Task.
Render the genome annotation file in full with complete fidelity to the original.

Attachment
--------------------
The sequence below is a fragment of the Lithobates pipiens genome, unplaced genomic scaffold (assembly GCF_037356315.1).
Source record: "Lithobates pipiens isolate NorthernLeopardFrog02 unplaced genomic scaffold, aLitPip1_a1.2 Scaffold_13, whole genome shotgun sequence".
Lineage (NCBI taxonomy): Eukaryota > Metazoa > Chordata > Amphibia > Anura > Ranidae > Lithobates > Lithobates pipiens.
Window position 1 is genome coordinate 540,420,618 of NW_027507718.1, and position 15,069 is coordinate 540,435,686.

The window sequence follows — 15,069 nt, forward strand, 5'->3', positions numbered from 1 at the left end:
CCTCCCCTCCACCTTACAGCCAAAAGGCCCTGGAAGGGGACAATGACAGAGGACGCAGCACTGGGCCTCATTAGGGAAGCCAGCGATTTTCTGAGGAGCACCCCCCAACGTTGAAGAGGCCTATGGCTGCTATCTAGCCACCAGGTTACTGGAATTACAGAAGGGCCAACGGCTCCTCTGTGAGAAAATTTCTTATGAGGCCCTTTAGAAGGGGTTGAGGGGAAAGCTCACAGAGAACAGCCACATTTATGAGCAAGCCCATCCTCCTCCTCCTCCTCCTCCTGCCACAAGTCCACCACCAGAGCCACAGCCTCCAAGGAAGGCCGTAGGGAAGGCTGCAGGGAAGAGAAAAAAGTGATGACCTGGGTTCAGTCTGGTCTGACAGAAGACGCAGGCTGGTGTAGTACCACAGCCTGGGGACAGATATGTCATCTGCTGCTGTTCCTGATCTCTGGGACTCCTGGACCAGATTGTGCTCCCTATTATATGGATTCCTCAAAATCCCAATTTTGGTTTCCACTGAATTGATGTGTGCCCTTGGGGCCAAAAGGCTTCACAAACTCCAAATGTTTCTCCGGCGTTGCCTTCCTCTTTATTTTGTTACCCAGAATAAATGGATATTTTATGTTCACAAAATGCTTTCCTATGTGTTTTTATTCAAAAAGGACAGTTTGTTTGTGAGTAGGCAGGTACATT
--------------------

The sequence below is a fragment of the Lithobates pipiens genome, unplaced genomic scaffold (assembly GCF_037356315.1).
Source record: "Lithobates pipiens isolate NorthernLeopardFrog02 unplaced genomic scaffold, aLitPip1_a1.2 Scaffold_13, whole genome shotgun sequence".
Lineage (NCBI taxonomy): Eukaryota > Metazoa > Chordata > Amphibia > Anura > Ranidae > Lithobates > Lithobates pipiens.
Window position 1 is genome coordinate 540,420,618 of NW_027507718.1, and position 15,069 is coordinate 540,435,686.

The window sequence follows — 15,069 nt, forward strand, 5'->3', positions numbered from 1 at the left end:
CCTCCCCTCCACCTTACAGCCAAAAGGCCCTGGAAGGGGACAATGACAGAGGACGCAGCACTGGGCCTCATTAGGGAAGCCAGCGATTTTCTGAGGAGCACCCCCCAACGTTGAAGAGGCCTATGGCTGCTATCTAGCCACCAGGTTACTGGAATTACAGAAGGGCCAACGGCTCCTCTGTGAGAAAATTTCTTATGAGGCCCTTTAGAAGGGGTTGAGGGGAAAGCTCACAGAGAACAGCCACATTTATGAGCAAGCCCATCCTCCTCCTCCTCCTCCTCCTGCCACAAGTCCACCACCAGAGCCACAGCCTCCAAGGAAGGCCGTAGGGAAGGCTGCAGGGAAGAGAAAAAAGTGATGACCTGGGTTCAGTCTGGTCTGACAGAAGACGCAGGCTGGTGTAGTACCACAGCCTGGGGACAGATATGTCATCTGCTGCTGTTCCTGATCTCTGGGACTCCTGGACCAGATTGTGCTCCCTATTATATGGATTCCTCAAAATCCCAATTTTGGTTTCCACTGAATTGATGTGTGCCCTTGGGGCCAAAAGGCTTCACAAACTCCAAATGTTTCTCCGGCGTTGCCTTCCTCTTTATTTTGTTACCCAGAATAAATGGATATTTTATGTTCACAAAATGCTTTCCTATGTGTTTTTATTCAAAAAGGACAGTTTGTTTGTGAGTAGGCAGGTACATT